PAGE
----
RPG Maker for Teens Paperback – May 31 2011
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Introduction. 1. What is a Fantasy RPG? 2. Making a Fantasy RPG. 3. Building Game Worlds. 4. Placing NPCs and Writing Dialogue. 5. Setting Up Events. 6. Adding Custom Game Elements. 7. Staging Enemy Encounters. 8. Quest Design. 9. What Next? Glossary. Index.
About the Author
Michael Duggan is an Oklahoma-born author and illustrator with a background in game and web design. His education includes a bachelor of science degree in Game Art and Design at the Art Institute of Pittsburgh. Michael currently lives in the Ozark Mountains with his wife and step-kids and is an applications developer and digital media instructor at North Arkansas College.
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When I received this book for review I had high expectations when comparing it with the other books.
But we find ourselves playing RPG's and MMO's more times than not, so I was hopeful.
1) Book is easy to read with lots of illustrations and black-n-white pictures
2) Nice introduction to the "team" of engineers used these days to develop a game. Thus there is a nice talk about the multiple career options one can pursue in the development field. Working in the software field, I appreciated the time spent on explaining there are more jobs out there than just coders.
3) Recommended tools/resources (pg 80):
b) an image editing program - you could use GIMP as a free program if you wish
c) a sound recording program - though of less quality, you could use Window's built in options
d) RPG Maker software - NO CD provided! You must download the 30-day trial. If you like it, then buy it for $60. A light-version to get through the exercises would have been better
e) Art supplies - drawing pencils, pens, markers and paper
4) The book then progresses by describing the elements of an RPG and the reader is led into the many elements of world-building. Having played pencil&paper RPGs for years (such as D&D) and having written a few fantasy stories (one short story published), I found the world building to be a great overview of the key areas needed for a fantasy rpg game.
5) Then we finally get to fire up the program and start designing our world from the top down.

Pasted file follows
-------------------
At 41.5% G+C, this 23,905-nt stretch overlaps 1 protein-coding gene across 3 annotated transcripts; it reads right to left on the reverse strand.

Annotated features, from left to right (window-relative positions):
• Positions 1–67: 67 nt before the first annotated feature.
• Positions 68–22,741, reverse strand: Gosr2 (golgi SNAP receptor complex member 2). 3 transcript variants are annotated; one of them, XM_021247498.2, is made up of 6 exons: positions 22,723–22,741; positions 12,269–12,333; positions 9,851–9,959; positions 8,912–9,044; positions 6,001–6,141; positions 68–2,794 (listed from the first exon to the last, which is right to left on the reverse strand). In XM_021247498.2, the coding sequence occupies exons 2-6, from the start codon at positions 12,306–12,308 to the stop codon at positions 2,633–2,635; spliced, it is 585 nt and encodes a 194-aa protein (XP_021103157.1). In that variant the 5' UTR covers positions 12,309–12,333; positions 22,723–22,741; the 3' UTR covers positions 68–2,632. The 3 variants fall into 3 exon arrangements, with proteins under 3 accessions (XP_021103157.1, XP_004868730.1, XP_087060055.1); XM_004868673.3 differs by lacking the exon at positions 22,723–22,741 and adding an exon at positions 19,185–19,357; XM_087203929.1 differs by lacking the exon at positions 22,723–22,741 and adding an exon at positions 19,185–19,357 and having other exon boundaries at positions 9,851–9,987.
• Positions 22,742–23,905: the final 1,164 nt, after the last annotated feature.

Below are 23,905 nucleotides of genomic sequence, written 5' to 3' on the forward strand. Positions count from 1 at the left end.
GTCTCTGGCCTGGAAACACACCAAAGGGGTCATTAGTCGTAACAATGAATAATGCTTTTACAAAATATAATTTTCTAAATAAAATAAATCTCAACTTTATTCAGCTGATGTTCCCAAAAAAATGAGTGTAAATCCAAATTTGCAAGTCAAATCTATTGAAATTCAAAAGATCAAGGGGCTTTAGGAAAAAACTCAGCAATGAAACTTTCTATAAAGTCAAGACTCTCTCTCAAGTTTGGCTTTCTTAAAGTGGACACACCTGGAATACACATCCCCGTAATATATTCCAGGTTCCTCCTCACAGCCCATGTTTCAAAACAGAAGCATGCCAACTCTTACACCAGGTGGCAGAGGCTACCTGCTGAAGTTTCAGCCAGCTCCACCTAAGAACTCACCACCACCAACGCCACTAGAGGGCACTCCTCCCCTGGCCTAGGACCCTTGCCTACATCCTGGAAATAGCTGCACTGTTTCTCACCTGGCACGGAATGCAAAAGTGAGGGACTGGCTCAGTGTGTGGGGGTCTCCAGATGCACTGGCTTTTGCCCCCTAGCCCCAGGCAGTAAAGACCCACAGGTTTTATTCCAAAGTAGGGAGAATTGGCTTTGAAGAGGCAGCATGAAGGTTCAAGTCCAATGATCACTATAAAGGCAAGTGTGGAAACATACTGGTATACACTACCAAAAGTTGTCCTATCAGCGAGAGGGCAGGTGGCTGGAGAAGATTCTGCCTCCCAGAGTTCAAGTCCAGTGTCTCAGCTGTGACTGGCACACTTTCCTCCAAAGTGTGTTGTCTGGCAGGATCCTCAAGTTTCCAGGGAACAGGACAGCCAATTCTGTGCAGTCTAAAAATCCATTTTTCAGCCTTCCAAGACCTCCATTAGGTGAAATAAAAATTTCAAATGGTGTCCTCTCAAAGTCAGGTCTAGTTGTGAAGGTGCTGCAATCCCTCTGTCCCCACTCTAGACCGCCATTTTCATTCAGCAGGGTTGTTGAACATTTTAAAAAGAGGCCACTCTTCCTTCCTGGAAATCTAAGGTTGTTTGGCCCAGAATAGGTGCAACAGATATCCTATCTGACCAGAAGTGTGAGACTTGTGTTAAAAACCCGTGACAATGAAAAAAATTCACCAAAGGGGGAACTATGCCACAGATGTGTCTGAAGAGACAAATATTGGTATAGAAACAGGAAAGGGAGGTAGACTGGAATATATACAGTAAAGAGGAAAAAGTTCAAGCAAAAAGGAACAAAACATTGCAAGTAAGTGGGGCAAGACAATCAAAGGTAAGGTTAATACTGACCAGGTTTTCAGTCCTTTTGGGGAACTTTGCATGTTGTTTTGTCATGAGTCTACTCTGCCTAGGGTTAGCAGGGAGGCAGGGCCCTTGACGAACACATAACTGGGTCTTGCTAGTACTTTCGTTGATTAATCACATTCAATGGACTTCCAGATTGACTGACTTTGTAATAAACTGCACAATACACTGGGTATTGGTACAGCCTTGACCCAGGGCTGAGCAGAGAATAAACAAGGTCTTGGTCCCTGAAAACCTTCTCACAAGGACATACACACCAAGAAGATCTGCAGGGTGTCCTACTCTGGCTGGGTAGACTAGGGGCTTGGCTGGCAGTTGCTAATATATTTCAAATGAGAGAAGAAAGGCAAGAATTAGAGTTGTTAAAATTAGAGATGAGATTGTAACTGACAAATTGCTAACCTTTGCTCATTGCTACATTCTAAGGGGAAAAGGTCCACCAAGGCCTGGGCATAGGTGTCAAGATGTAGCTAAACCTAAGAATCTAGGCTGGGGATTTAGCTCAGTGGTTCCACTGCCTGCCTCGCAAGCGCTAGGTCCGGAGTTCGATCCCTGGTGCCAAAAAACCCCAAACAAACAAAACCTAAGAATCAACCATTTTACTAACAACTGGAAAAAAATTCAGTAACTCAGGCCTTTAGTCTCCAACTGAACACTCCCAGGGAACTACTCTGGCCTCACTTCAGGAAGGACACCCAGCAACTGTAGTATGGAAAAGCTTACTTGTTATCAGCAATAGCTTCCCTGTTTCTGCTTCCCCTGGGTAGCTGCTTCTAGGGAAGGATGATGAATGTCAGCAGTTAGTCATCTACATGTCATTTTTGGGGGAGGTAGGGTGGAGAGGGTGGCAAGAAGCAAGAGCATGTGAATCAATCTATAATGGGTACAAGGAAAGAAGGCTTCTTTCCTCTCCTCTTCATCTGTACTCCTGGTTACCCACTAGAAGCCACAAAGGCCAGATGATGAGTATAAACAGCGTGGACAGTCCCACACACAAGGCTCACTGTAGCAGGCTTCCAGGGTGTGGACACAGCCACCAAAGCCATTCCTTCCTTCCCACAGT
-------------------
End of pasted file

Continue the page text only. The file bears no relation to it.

First with the shape of your continent(s), then down to the city then town then inn level.
We eventually move into character creation, dialogue, levelling, storyline, combat and questing amongst other things.
6) The book wraps up with places you can publish your game in order to bring visibility to your work.
7) Even though 95% of everything is done through the GUI, there is some coding you can get into. I like how the foundation for RPG maker is based on Ruby/Pearl. Thus if my teen wanted to move onto more advance stuff, he could pickup books on these languages and go from there.
Lacking from this book was a longer than 30-day copy of the software and exercise examples & sprites already provided. (yes, the full version already provides some stock sprites) You can get around these things, but realize there is an additional cost to the book.
Otherwise, I really like the logical progression of the book, the focus on RPGs, and the easy of use of the RPG Maker program.
I can't wait to give this book to my teen as I think he'll eat it up and it will be a good addition to the other types of game program he's been exposed to in the other books.
It helps define the points of what, makes a RPG game.
Tips at some of the Constant points and Highlights of a RPG.
Then Defines and Explains, the nature of Game Design(not programming but the Process of Designing).
Once you read, That basic... You then Delve into the Acutal Installation and Usage of the "RPG Maker" Program.
I must Admit, It's Pretty good, even Detailing the Scripting part of the Program on later Chapters.
But, as all books. It doesn't matter if youd don't know how to program. What matters is that you keep trying to understand, Practice and Explore new techniques.
Overall it does a good job, This Writer seems to have done his Homework, Unlike some of the Publishers Writers. Which are Sometimes Full of BS.
I would Recommend, This book and the Program. Hope that helps you out. It's always good to start out like this then Delve into the Scripting Parts of a Program.